This Court has developed a new awareness and understanding of a category of vexatious litigant. As we shall see, while there is often a lack of homogeneity, and some individuals or groups have no name or special identity, they (by their own admission or by descriptions given by others) often fall into the following descriptions: Detaxers; Freemen or Freemen-on-the-Land; Sovereign Men or Sovereign Citizens; Church of the Ecumenical Redemption International (CERI); Moorish Law; and other labels – there is no closed list. In the absence of a better moniker, I have collectively labelled them as Organized Pseudolegal Commercial Argument litigants [“OPCA litigants”], to functionally define them collectively for what they literally are. These persons employ a collection of techniques and arguments promoted and sold by ‘gurus’ (as hereafter defined) to disrupt court operations and to attempt to frustrate the legal rights of governments, corporations, and individuals.

The Appellant was contending a Federal Court decision dismissing his five claims.  The FCTD stated that none of the statements of claim raise a cause of action and, therefore, have no reasonable prospect of success.

The FCA noted that this was not a case of “Organized Pesudo Commercial Arguments” (a category of vexatious litigants) advanced by the claimant – Meads v. Meads, 2012 ABQB 571, but commented:

[3]               The legal propositions which Mr. Dove puts forward are incoherent and devoid of any legal meaning. They are the legal equivalent of Noam Chomsky’s famous phrase: “Colorless green ideas sleep furiously.” Each word in the sentence can be given a discrete meaning but the sentence constructed from those words is devoid of intelligible content. So it is with Mr. Dove’s claim. Mr. Dove has assembled words, phrases, and concepts which have some meaning in the context in which they are originally found but have none whatsoever in the use which he has made of them.

….

[5]               Mr. Dove and his co-litigants should know that, while they are entitled to be heard, they are not entitled to blame their lack of success on the bad faith and corruption of the judges who hear and decide their cases and on collusion between the lawyers who represent the Crown and the judges and prothonotaries who have heard their cases. Such allegations have consequences and if Mr. Dove continues in his present vein, he will have to deal with those consequences: see Abi-Mansour v. Canada (Department of Aboriginal Affairs), 2014 FCA 272

In Abi-Mansour, the Federal Court of Appeal made the following comments in regards to allegations that could result in loss of confidence in the judicial system:

[12]           Allegations of judicial bias cannot be allowed to go unchallenged as they attack one of the pillars of the judicial system, namely the principle that judges are impartial as between the parties who appear before them. The failure to challenge and denounce such allegations may be seen in certain circles as an implicit admission of their truth. This in turn encourages others to make them until they become common currency among those who have a limited perspective on the judicial system. The result is a loss of confidence in the judicial system in some quarters, an issue which must be taken seriously in a society committed to the rule of law.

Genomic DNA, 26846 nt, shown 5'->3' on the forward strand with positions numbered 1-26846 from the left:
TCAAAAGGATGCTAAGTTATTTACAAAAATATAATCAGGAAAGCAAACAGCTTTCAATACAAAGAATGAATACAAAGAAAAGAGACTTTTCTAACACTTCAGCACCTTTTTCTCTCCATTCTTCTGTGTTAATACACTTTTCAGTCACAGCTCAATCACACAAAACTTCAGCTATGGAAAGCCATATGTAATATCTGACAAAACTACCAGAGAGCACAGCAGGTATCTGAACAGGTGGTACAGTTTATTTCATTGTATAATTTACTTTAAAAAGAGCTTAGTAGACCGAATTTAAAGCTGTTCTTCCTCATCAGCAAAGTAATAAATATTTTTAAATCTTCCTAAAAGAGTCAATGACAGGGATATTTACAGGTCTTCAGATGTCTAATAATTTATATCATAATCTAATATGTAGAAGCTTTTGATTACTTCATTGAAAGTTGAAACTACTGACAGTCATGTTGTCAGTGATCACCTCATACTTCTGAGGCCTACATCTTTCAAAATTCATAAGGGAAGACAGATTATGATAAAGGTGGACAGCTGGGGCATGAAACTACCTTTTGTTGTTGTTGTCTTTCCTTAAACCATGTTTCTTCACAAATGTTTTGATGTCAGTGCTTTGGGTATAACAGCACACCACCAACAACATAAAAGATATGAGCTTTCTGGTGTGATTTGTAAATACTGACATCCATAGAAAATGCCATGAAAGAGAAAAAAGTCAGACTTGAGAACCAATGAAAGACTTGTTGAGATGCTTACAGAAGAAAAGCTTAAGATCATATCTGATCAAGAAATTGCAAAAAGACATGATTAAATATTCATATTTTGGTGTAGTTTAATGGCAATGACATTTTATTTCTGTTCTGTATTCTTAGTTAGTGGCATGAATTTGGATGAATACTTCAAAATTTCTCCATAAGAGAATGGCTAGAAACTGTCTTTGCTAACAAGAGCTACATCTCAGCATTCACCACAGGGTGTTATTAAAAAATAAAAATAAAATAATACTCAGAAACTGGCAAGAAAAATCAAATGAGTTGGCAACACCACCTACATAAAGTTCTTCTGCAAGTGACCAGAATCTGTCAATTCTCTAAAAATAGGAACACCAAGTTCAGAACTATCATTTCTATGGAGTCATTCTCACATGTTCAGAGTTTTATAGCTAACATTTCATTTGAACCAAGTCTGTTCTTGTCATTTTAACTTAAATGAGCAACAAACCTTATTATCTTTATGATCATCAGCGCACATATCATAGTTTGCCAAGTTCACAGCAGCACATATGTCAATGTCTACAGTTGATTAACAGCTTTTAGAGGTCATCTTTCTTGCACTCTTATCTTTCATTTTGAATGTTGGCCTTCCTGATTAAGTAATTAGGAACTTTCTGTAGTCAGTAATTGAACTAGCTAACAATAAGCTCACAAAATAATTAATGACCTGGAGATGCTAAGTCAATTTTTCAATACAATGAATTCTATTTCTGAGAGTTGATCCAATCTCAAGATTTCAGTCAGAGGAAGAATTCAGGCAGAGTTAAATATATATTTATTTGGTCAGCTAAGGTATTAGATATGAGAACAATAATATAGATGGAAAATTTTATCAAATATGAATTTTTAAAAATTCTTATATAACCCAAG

[13]           In Coombs v. Canada (Attorney General)2014 FCA 222 (CanLII) at paragraph 14, this Court characterized repeated allegations of bias as attacks on the “integrity of the entire administration of justice.” In McMeekin v. Minister of Human Resources and Skills Development2011 FCA 165 (CanLII), at para. 32, Sharlow J.A. stated that unsupported allegations of improper conduct constituted an abuse of process. Such conduct comes within the ambit of the doctrine of abuse of process which, as the Supreme Court of Canada observed in Toronto (City) v. C.U.P.E., Local 792003 SCC 63 (CanLII) at paragraph 43 focuses on “the integrity of the adjudicative functions of courts.”

[14]           I am therefore of the view that Mr. Abi-Mansour’s repeated unsupported allegations of bias are an abuse of process. Persons who invoke the court’s assistance in its capacity as an independent arbiter of disputes and who then repeatedly allege bias when the court’s decisions do not meet their expectations are not using the judicial system in good faith. The Court is entitled to decline to lend its assistance to such litigants.

[15]           Going forward, Mr. Abi-Mansour should know that unsubstantiated allegations of bias expose him to the dismissal of his proceedings as an abuse of process, either at the request of the opposing party or on the Court’s own motion. He should govern himself accordingly.

Sas Ansari, BSc BEd PC JD LLM PhD (exp) CPA In-Depth Tax 1, 2 &3